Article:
Most game companies market poorly. Many of the small ones are the worst. In the current environment, everything you do is part of your brand marketing, starting with your product. It is always easier to sell a good product that the designers and editors care about and want people to play.
One thing that drives me crazy is a game company whose media content is nothing but telling you about their product, where you can buy their product, when a new product is coming out, the awards their products have won… always pitching every time you hear from them. The internet has changed everything, including how to productively interact with your customer. This is something you would think a small game company selling PDFs and POD would know but apparently not.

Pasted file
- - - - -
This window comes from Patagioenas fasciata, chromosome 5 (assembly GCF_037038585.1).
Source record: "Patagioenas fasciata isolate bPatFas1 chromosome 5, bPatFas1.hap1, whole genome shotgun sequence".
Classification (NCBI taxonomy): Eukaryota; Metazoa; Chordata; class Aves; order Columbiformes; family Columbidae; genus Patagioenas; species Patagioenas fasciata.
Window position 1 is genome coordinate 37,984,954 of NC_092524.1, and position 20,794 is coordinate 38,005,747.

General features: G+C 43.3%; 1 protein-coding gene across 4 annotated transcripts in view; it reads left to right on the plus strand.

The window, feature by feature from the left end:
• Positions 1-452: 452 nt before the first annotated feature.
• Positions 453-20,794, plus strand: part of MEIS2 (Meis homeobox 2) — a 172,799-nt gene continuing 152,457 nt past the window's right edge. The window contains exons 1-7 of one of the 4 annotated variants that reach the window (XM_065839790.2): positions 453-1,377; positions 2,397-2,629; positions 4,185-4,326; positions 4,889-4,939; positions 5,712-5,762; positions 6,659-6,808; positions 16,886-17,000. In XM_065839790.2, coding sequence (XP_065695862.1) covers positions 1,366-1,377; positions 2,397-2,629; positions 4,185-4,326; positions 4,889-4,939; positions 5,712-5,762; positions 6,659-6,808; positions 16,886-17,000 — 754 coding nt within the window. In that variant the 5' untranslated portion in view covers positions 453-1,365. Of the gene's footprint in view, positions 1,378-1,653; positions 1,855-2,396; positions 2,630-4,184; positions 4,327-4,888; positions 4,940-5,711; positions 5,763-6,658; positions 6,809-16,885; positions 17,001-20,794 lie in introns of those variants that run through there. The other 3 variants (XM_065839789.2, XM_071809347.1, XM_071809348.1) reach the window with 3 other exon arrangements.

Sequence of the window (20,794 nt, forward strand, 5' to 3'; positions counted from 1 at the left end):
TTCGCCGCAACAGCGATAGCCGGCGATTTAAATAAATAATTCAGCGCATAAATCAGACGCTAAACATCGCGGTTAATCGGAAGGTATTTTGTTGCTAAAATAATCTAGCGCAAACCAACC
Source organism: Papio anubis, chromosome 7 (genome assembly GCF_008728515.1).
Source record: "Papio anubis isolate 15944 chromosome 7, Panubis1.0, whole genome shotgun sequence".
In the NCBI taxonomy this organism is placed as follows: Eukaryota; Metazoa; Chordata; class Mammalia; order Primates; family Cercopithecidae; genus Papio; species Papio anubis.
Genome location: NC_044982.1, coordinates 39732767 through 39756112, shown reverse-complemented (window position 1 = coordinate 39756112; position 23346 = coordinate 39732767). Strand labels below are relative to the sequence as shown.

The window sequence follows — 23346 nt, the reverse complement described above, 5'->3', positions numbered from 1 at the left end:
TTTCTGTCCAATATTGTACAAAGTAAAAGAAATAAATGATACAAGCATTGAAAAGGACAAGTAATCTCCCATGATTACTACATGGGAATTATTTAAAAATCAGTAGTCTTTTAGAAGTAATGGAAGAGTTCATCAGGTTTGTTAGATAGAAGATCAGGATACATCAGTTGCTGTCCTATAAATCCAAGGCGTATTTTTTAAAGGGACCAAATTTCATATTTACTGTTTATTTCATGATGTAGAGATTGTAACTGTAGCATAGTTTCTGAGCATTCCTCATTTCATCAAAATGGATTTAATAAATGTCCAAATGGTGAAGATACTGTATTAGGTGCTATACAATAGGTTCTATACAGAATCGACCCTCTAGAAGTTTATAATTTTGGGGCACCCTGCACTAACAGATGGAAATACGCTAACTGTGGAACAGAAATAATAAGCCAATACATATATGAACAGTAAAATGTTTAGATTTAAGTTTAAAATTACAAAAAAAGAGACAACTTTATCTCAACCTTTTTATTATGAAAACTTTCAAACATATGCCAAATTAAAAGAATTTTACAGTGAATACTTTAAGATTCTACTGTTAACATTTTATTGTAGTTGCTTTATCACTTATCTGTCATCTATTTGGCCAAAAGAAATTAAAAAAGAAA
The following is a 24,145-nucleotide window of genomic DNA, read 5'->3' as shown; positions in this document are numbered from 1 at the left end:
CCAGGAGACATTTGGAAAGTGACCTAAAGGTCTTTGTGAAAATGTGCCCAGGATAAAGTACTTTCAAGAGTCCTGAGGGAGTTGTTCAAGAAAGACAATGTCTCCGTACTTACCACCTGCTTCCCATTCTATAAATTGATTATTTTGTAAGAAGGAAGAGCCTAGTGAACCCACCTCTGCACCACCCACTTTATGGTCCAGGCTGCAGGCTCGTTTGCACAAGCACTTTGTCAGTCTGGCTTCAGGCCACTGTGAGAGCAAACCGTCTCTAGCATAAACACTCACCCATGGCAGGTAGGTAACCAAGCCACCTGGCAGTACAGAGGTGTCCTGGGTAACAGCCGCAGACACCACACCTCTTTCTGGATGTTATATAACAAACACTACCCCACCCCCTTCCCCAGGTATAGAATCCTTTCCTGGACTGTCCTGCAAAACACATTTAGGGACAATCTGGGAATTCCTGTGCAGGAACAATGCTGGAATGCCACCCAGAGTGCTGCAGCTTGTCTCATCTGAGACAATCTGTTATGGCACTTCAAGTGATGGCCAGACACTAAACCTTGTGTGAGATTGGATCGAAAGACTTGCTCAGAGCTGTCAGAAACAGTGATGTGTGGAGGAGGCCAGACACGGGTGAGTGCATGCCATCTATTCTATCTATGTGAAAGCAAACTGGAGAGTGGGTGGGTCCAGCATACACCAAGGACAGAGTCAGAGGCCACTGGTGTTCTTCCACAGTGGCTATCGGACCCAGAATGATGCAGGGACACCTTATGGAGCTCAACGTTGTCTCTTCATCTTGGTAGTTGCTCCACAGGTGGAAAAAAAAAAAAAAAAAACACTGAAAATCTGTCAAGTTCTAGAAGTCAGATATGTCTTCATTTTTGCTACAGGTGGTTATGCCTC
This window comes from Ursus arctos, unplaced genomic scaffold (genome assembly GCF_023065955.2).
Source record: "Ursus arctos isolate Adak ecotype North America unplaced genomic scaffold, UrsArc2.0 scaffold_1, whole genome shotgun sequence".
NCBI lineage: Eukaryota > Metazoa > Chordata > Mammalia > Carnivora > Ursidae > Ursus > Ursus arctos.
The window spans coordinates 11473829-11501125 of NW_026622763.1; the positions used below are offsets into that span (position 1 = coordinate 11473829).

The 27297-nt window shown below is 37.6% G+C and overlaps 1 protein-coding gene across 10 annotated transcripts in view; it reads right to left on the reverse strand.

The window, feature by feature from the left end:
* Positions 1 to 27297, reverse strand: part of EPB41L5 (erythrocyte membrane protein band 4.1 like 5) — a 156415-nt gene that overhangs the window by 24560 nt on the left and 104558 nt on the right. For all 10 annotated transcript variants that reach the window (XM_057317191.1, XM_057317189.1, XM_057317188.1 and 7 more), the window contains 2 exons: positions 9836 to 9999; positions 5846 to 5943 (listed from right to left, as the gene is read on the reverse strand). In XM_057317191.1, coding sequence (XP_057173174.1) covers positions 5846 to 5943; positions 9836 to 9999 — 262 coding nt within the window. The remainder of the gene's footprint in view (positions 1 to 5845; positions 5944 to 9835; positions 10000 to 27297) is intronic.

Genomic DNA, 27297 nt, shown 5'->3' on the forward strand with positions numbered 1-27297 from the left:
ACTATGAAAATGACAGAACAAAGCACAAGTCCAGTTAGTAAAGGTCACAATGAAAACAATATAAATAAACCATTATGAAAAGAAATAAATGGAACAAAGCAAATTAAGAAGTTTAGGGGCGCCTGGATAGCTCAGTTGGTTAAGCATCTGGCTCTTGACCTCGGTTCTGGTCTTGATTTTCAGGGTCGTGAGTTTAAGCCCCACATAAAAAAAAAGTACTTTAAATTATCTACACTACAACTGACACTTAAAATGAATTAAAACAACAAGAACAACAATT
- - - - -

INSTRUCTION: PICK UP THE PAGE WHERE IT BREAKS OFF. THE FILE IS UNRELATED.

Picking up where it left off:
If you want to sell games, particularly in a niche of the RPG niche, you need to deliver value to your audience before you ask for money. If your small company has a blog, 9 out of 10 posts should be essays, articles, a monster write up, a one page dungeon, ideas for how to use the rules, interviews with designers or artists. Post number 10 is, “Hi, I made this, I hope you will pay me for it.” If you’ve delivered enough value in posts 1 through 9 then someone will spend the $60 for an offset printing of your book because they trust you to deliver something worth spending $60 on.
Check out the D&D Beyond Channel on YouTube. Yes, its 5E content throughout but very little of it is, “Go buy this!” There are interviews with Luke Gygax talking about his dad. Interviews with the developer of D&D Beyond, an interview with fantasy author Patrick Rothfuss about worldbuilding, actual play, conversations about how to play different character classes. Yes, this is all tied back into the products but it is content that is way more valuable than, “Go buy my stuff, here, here and here.”